Nominee and Signatory services can help provide added layers of security and privacy, by appointing a lawyer who legally has the right to sign on your behalf; however, if you are legally obligated to report to your government, you are risking serious consequences of neglecting to do so.

Nominee services are not used to hide from the government, but for personal discretion. 


4. Security and Safety of Offshore Banking Jurisdiction

An important factor that should be researched before choosing a country to open an account in, is to see if the banking system is founded upon sound financial policies. 

This can largely be deduced by the government's and central banks' financial policies. 

If we look toward the US, we see that the government is very closely connected with the central banks, both of which run huge deficits. 

If a central bank has policies that allow for excessive risk-taking like risky derivative trading together with low liquidity requirements, that can be a potential red flag. 

All it takes is a few bumps in the market for some investments to go bad, creating an uncertainty that can easily lead a few depositors to withdraw their money. If enough depositers start withdrawing their money due to uncertainty or lack of faith in the bank, the system or the economy then a bank is in serious trouble if all they have on hand is 2-3% of all assets.

By contrast, there are many offshore banks that are 20-30% liquid and even some private swiss banks that are 100% liquid.

Similarly, doing a little digging on the bank itself will help to see what its past financial history looks like, take a look at their financial records to see what their numbers look like.

If a bank has low capital reserves and has overexposed investments (think sub-prime real estate) then they may be at risk if that particular sector faces a downturn. In Cyprus or Greece back in 2008 a similar scenario unfolded where banks simply had no money to give depositors who were trying to withdraw their money.

Ideally, this type of number crunching should be done with a financial advisor or someone who has a working relationship with the bank to make sure you are getting the numbers correct.

Understanding whether the bank has adequate capital services to cover any potential losses and whether the assets are liquidy will begin to reveal a clearer picture of the bank and its financial foundation. A bank should have enough assets that are easily transferable or that are not long term physical investments, such that there is enough cash on hand to cover crises whereby the bank can manage to cover a large number of customer withdrawals (over a short period of time) should the situation arise.

Also investigating what type of investments or assets the bank is holding. If its holding lots of gold, metals, bonds, that might be a good sign, whereas if it holds lots of risky speculative investments that might be a sign to tread carefully.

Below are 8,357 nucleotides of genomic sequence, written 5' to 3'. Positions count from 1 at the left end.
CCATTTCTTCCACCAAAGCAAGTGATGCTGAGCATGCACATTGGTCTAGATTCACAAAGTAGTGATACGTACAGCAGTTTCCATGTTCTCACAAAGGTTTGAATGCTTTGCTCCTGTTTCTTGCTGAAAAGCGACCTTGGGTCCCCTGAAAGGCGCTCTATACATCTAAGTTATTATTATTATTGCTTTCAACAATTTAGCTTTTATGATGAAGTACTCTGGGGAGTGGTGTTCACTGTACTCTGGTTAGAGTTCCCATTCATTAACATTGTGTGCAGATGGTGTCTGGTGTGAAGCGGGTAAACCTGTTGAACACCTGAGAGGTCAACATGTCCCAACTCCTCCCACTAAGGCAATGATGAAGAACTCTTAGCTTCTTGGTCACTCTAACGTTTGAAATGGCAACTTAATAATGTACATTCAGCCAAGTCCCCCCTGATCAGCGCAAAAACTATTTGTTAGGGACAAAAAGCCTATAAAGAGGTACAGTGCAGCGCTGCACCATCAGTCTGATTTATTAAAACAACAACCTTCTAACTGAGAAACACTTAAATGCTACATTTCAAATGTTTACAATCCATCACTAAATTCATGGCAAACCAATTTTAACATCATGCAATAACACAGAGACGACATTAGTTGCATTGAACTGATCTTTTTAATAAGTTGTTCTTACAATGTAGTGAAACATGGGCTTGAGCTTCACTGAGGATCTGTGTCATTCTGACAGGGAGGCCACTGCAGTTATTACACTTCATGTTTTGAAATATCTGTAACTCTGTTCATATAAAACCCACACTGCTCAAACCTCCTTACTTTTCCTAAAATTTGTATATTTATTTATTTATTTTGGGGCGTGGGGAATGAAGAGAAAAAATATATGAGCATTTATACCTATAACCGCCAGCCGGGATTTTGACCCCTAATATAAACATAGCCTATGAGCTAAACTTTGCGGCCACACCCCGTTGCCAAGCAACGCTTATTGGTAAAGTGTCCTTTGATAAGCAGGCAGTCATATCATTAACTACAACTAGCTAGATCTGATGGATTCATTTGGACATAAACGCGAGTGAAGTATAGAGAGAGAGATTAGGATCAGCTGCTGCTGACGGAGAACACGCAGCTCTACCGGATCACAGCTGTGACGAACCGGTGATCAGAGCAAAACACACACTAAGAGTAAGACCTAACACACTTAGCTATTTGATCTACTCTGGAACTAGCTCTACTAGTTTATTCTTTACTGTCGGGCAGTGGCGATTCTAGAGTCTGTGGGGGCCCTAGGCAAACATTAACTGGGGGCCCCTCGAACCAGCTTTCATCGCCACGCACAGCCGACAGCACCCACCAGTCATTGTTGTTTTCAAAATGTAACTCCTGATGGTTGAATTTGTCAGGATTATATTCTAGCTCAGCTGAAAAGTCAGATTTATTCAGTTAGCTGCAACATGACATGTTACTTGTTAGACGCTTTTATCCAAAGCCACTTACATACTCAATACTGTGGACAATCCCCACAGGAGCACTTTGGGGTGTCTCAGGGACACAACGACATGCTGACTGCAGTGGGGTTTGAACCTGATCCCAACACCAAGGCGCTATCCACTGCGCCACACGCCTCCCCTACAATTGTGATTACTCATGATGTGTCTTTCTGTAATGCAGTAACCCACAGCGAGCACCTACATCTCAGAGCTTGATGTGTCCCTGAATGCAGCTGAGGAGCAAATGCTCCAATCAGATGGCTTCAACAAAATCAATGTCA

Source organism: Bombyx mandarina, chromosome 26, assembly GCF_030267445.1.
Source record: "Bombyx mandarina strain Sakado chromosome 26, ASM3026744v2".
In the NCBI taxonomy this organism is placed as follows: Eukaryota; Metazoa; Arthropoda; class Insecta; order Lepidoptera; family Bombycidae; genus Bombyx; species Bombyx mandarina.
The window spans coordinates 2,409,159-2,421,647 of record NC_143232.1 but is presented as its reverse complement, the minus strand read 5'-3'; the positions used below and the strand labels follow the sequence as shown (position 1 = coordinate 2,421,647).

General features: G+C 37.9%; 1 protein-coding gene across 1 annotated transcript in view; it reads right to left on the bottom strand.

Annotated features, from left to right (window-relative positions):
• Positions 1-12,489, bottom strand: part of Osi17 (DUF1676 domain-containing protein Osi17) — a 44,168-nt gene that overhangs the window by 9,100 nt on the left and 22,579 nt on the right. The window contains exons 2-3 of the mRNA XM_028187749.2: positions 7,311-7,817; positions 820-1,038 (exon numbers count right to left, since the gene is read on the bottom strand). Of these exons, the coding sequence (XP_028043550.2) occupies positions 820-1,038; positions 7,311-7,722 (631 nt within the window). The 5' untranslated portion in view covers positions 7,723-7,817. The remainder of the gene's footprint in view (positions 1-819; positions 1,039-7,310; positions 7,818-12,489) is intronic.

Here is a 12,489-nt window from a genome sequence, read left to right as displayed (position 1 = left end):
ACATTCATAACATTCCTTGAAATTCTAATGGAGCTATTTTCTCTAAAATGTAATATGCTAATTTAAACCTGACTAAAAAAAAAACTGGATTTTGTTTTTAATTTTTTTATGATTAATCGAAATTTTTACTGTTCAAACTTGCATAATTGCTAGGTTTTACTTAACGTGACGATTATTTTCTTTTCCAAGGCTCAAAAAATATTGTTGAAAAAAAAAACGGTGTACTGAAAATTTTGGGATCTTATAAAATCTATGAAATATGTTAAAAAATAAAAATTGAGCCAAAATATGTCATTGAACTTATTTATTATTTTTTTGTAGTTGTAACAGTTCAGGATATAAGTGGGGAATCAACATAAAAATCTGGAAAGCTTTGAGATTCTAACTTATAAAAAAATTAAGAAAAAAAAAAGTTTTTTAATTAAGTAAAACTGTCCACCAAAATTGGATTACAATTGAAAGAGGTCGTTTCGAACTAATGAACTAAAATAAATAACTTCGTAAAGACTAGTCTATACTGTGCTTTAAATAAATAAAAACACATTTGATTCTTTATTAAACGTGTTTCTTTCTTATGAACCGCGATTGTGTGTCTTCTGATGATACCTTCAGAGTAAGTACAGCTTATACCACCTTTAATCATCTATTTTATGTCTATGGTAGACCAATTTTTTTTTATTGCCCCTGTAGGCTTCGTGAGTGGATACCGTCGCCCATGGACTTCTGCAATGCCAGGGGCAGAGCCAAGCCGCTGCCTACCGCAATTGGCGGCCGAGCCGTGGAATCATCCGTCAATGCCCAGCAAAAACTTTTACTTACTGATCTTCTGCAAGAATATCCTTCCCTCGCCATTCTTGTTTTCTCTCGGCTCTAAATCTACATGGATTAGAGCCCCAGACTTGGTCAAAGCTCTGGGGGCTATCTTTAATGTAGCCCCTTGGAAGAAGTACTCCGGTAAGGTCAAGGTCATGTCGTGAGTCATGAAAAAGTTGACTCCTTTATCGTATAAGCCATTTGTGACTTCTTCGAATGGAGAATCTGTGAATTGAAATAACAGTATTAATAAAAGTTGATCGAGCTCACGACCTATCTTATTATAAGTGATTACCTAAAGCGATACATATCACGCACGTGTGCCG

The credibility of the bank, its prior record and how long its been around are important considerations, especially when dealing with foreign corresponding banks who are routinely turning away small unknown offshore banks who do not have sufficient credibility.


Some questions that might be worth considering

  • Is there a minimum deposit requirement?
  • Do you need access to online banking services?
  • Do you need to open a personal or corporate account?
  • Do you require in-house investment services?
  • Do you need a multi-currency account?
  • Does the bank have consumer protection?


How to Open an Offshore Account

  • Proof of Identity - Notorized copy of passport
  • Proof of Address - Notorized copy of a utility bill
  • Bank Reference - Letter stating that you are a client of such and such bank (it is not difficult to get one)

Might be required depending on location

  • *Professional Reference - Accountant, lawyer, or someone who can 
  • *Proof of Income - Bank statements for the last 6 months
  • *Reason for opening an account - Business plan that states why you need services in such and such country

If you are opening a corporate account some additional documents will be needed, such as:

  • Detailed comprehensive business plan
  • Articles of Association
  • Certificate of incorporation
  • Certificate of good standing
  • Registry of al members of the business 


Whatever your situation there is a foreign banking jurisdiction that is likely more stable, more liquid and provides much safer banking possibilities than most domestic banks.

Diversifying your assets across different jurisdictions and accounts is worth it, just make sure you find the best bank that works for you.

Gone are the days of adding an offshore company to your virtual shopping cart.
There are no longer one-size-fits-all offshore solutions.
New tax laws are radically shifting the global offshore market. 
Without a one-on-one offshore plan, you unnecessarily put yourself at risk.